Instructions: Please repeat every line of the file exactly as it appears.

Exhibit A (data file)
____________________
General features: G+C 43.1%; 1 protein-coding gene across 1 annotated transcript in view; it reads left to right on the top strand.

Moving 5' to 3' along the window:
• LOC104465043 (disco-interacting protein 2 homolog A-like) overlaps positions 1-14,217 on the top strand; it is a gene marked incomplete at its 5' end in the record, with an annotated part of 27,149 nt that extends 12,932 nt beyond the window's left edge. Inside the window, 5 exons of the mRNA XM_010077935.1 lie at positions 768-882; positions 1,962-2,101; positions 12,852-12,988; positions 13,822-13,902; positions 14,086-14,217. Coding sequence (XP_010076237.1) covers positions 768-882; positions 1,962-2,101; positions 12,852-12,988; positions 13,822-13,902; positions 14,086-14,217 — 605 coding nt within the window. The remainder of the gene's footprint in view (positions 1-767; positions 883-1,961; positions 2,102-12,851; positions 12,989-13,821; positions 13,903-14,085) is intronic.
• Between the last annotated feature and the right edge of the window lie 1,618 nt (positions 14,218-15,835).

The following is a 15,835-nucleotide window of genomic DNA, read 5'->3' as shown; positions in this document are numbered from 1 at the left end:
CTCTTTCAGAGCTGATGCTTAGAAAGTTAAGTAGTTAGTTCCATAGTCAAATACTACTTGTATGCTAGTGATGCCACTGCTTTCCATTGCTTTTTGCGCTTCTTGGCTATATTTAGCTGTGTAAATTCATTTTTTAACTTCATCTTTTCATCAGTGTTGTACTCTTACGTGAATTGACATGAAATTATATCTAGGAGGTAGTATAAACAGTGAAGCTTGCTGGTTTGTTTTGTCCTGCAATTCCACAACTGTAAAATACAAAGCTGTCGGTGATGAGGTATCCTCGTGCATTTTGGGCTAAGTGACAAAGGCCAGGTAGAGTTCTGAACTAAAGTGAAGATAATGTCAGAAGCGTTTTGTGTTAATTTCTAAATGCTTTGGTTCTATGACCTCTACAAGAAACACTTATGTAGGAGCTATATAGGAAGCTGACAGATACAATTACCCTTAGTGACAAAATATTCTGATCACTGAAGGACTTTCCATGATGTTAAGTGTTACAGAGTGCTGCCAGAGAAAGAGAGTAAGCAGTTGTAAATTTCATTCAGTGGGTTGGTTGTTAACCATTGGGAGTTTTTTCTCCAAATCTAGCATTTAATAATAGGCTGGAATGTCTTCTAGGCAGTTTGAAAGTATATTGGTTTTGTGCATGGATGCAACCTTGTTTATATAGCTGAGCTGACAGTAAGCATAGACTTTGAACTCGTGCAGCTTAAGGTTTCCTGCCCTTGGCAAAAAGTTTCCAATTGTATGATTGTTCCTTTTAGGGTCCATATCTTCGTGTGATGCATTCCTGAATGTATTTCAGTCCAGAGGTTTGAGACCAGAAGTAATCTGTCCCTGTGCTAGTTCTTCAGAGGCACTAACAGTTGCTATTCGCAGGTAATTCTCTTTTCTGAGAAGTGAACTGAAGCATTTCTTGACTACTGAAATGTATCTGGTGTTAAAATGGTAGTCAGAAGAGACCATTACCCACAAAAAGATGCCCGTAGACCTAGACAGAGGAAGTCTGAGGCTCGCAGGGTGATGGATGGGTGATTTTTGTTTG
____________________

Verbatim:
General features: G+C 43.1%; 1 protein-coding gene across 1 annotated transcript in view; it reads left to right on the top strand.

Moving 5' to 3' along the window:
• LOC104465043 (disco-interacting protein 2 homolog A-like) overlaps positions 1-14,217 on the top strand; it is a gene marked incomplete at its 5' end in the record, with an annotated part of 27,149 nt that extends 12,932 nt beyond the window's left edge. Inside the window, 5 exons of the mRNA XM_010077935.1 lie at positions 768-882; positions 1,962-2,101; positions 12,852-12,988; positions 13,822-13,902; positions 14,086-14,217. Coding sequence (XP_010076237.1) covers positions 768-882; positions 1,962-2,101; positions 12,852-12,988; positions 13,822-13,902; positions 14,086-14,217 — 605 coding nt within the window. The remainder of the gene's footprint in view (positions 1-767; positions 883-1,961; positions 2,102-12,851; positions 12,989-13,821; positions 13,903-14,085) is intronic.
• Between the last annotated feature and the right edge of the window lie 1,618 nt (positions 14,218-15,835).

The following is a 15,835-nucleotide window of genomic DNA, read 5'->3' as shown; positions in this document are numbered from 1 at the left end:
CTCTTTCAGAGCTGATGCTTAGAAAGTTAAGTAGTTAGTTCCATAGTCAAATACTACTTGTATGCTAGTGATGCCACTGCTTTCCATTGCTTTTTGCGCTTCTTGGCTATATTTAGCTGTGTAAATTCATTTTTTAACTTCATCTTTTCATCAGTGTTGTACTCTTACGTGAATTGACATGAAATTATATCTAGGAGGTAGTATAAACAGTGAAGCTTGCTGGTTTGTTTTGTCCTGCAATTCCACAACTGTAAAATACAAAGCTGTCGGTGATGAGGTATCCTCGTGCATTTTGGGCTAAGTGACAAAGGCCAGGTAGAGTTCTGAACTAAAGTGAAGATAATGTCAGAAGCGTTTTGTGTTAATTTCTAAATGCTTTGGTTCTATGACCTCTACAAGAAACACTTATGTAGGAGCTATATAGGAAGCTGACAGATACAATTACCCTTAGTGACAAAATATTCTGATCACTGAAGGACTTTCCATGATGTTAAGTGTTACAGAGTGCTGCCAGAGAAAGAGAGTAAGCAGTTGTAAATTTCATTCAGTGGGTTGGTTGTTAACCATTGGGAGTTTTTTCTCCAAATCTAGCATTTAATAATAGGCTGGAATGTCTTCTAGGCAGTTTGAAAGTATATTGGTTTTGTGCATGGATGCAACCTTGTTTATATAGCTGAGCTGACAGTAAGCATAGACTTTGAACTCGTGCAGCTTAAGGTTTCCTGCCCTTGGCAAAAAGTTTCCAATTGTATGATTGTTCCTTTTAGGGTCCATATCTTCGTGTGATGCATTCCTGAATGTATTTCAGTCCAGAGGTTTGAGACCAGAAGTAATCTGTCCCTGTGCTAGTTCTTCAGAGGCACTAACAGTTGCTATTCGCAGGTAATTCTCTTTTCTGAGAAGTGAACTGAAGCATTTCTTGACTACTGAAATGTATCTGGTGTTAAAATGGTAGTCAGAAGAGACCATTACCCACAAAAAGATGCCCGTAGACCTAGACAGAGGAAGTCTGAGGCTCGCAGGGTGATGGATGGGTGATTTTTGTTTG